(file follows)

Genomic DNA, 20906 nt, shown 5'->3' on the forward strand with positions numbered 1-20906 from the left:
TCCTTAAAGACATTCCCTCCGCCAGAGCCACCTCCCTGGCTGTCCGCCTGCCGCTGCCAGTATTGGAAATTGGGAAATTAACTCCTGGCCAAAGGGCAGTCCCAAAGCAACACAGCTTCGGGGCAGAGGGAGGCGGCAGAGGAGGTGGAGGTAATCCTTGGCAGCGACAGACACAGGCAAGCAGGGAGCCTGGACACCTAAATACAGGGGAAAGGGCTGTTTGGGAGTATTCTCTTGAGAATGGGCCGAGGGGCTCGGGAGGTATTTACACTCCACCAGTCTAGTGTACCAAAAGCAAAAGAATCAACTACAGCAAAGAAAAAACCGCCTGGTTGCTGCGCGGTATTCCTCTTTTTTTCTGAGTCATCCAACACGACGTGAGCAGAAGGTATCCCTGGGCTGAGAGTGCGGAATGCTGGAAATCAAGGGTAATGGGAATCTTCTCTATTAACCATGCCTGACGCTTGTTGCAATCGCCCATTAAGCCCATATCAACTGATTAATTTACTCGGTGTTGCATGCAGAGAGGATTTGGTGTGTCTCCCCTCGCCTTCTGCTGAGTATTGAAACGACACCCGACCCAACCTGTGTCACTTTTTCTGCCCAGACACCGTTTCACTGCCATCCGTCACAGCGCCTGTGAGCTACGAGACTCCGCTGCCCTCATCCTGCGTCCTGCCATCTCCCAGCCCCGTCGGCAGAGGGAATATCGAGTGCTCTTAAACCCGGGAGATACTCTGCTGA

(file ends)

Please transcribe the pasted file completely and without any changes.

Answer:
Genomic DNA, 20906 nt, shown 5'->3' on the forward strand with positions numbered 1-20906 from the left:
TCCTTAAAGACATTCCCTCCGCCAGAGCCACCTCCCTGGCTGTCCGCCTGCCGCTGCCAGTATTGGAAATTGGGAAATTAACTCCTGGCCAAAGGGCAGTCCCAAAGCAACACAGCTTCGGGGCAGAGGGAGGCGGCAGAGGAGGTGGAGGTAATCCTTGGCAGCGACAGACACAGGCAAGCAGGGAGCCTGGACACCTAAATACAGGGGAAAGGGCTGTTTGGGAGTATTCTCTTGAGAATGGGCCGAGGGGCTCGGGAGGTATTTACACTCCACCAGTCTAGTGTACCAAAAGCAAAAGAATCAACTACAGCAAAGAAAAAACCGCCTGGTTGCTGCGCGGTATTCCTCTTTTTTTCTGAGTCATCCAACACGACGTGAGCAGAAGGTATCCCTGGGCTGAGAGTGCGGAATGCTGGAAATCAAGGGTAATGGGAATCTTCTCTATTAACCATGCCTGACGCTTGTTGCAATCGCCCATTAAGCCCATATCAACTGATTAATTTACTCGGTGTTGCATGCAGAGAGGATTTGGTGTGTCTCCCCTCGCCTTCTGCTGAGTATTGAAACGACACCCGACCCAACCTGTGTCACTTTTTCTGCCCAGACACCGTTTCACTGCCATCCGTCACAGCGCCTGTGAGCTACGAGACTCCGCTGCCCTCATCCTGCGTCCTGCCATCTCCCAGCCCCGTCGGCAGAGGGAATATCGAGTGCTCTTAAACCCGGGAGATACTCTGCTGA